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The invasibility of marine algal assemblages: role of functional diversity and identity
Arenas, F.; Sánchez, I.; Hawkins, S.; Jenkins, S.R. (2006). The invasibility of marine algal assemblages: role of functional diversity and identity. Ecology 87(11): 2851-2861
In: Ecology. Ecological Society of America: Brooklyn, NY. ISSN 0012-9658, meer
Peer reviewed article  

Beschikbaar in  Auteurs 
    VLIZ: Open Repository 112887 [ MOA ]

Trefwoorden
    Algen; Biodiversiteit; Intertidaal milieu; Fucus serratus Linnaeus, 1753 [WoRMS]; Marien

Auteurs  Top 
  • Arenas, F., meer
  • Sánchez, I.
  • Hawkins, S., meer
  • Jenkins, S.R., meer

Abstract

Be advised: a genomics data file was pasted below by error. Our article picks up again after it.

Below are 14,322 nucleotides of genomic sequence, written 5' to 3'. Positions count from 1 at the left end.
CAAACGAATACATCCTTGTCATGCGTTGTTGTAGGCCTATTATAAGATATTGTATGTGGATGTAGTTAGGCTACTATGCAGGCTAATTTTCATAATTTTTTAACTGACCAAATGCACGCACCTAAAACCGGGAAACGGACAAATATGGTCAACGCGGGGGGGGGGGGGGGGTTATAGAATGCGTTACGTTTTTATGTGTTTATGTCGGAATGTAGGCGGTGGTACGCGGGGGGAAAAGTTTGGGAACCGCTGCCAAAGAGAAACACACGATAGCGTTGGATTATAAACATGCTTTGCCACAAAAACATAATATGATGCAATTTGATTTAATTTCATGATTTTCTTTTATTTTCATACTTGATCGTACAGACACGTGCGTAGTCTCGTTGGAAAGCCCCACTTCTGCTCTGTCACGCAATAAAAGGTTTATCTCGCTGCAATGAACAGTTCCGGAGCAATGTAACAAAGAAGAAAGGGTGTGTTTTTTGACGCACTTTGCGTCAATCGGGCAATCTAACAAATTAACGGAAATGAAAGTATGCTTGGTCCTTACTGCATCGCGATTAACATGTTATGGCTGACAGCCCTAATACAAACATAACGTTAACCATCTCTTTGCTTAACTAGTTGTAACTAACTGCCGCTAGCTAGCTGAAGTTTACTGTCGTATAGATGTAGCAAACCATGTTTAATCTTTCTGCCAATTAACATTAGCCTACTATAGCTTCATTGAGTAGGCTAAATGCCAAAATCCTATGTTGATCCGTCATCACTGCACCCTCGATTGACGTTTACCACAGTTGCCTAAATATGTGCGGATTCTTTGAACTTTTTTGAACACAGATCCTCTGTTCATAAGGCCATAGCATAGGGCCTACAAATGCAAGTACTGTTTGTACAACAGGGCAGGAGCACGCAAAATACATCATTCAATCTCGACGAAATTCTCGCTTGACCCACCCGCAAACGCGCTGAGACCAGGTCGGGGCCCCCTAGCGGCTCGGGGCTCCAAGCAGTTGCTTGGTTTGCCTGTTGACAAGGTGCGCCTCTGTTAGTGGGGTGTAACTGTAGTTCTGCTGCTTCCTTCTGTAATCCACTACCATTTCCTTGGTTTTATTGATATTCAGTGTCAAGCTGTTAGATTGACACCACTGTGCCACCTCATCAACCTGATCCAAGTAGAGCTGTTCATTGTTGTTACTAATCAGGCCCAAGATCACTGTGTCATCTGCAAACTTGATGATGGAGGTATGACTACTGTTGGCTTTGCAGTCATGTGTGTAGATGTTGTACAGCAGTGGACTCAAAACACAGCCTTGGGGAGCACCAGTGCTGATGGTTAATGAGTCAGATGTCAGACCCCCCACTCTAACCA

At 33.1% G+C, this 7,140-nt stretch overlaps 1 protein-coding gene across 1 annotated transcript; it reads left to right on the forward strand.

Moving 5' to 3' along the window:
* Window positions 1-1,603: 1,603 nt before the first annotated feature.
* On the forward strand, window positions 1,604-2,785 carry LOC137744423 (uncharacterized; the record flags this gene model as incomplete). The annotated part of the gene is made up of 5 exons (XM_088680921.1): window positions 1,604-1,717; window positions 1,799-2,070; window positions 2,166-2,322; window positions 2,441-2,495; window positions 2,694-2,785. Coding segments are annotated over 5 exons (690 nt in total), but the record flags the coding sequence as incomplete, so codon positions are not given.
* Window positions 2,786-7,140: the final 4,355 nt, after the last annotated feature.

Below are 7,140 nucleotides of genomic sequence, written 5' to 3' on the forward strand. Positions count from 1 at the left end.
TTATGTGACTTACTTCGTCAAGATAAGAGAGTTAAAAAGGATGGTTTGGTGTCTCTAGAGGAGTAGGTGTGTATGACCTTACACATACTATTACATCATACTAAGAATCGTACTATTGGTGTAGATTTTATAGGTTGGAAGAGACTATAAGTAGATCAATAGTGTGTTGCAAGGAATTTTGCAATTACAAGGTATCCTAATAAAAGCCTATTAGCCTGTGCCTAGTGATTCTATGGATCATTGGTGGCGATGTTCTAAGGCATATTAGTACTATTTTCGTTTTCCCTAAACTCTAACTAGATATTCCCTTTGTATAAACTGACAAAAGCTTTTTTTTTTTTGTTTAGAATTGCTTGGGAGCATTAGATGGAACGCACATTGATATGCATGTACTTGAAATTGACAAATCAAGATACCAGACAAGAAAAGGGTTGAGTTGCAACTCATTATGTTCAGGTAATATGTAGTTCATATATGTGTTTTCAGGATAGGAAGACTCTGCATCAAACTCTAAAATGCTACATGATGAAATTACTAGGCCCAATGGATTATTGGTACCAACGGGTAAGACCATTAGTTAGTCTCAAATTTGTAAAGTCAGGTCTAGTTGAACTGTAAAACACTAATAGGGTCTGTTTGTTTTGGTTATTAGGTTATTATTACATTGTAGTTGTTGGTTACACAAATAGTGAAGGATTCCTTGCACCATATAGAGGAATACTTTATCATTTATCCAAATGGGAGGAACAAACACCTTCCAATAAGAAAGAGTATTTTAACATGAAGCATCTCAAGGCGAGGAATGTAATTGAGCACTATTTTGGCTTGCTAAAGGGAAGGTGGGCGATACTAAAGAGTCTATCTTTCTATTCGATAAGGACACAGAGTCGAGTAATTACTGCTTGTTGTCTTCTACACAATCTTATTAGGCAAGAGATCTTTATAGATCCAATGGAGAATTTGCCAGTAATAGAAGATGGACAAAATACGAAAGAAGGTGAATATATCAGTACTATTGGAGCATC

The emergence of the biodiversity–ecosystem functioning debate in the last decade has renewed interest in understanding why some communities are more easily invaded than others and how the impact of invasion on recipient communities and ecosystems varies. To date most of the research on invasibility has focused on taxonomic diversity, i.e., species richness. However, functional diversity of the communities should be more relevant for the resistance of the community to invasions, as the extent of functional differences among the species in an assemblage is a major determinant of ecosystem processes.Although coastal marine habitats are among the most heavily invaded ecosystems, studies on community invasibility and vulnerability in these habitats are scarce. We carried out a manipulative field experiment in tide pools of the rocky intertidal to test the hypothesis that increasing functional richness reduces the susceptibility of macroalgal communities to invasion. We selected a priori four functional groups on the basis of previous knowledge of local species characteristics: encrusting, turf, subcanopy, and canopy species. Synthetic assemblages containing one, two, three, or four different functional groups of seaweeds were created, and invasion by native species was monitored over an eight-month period. Cover and resource availability in the assemblages with only one functional group showed different patterns in the use of space and light, confirming true functional differences among our groups. Experimental results showed that the identity of functional groups was more important than functional richness in determining the ability of macroalgal communities to resist invasion and that resistance to invasion was resource-mediated.

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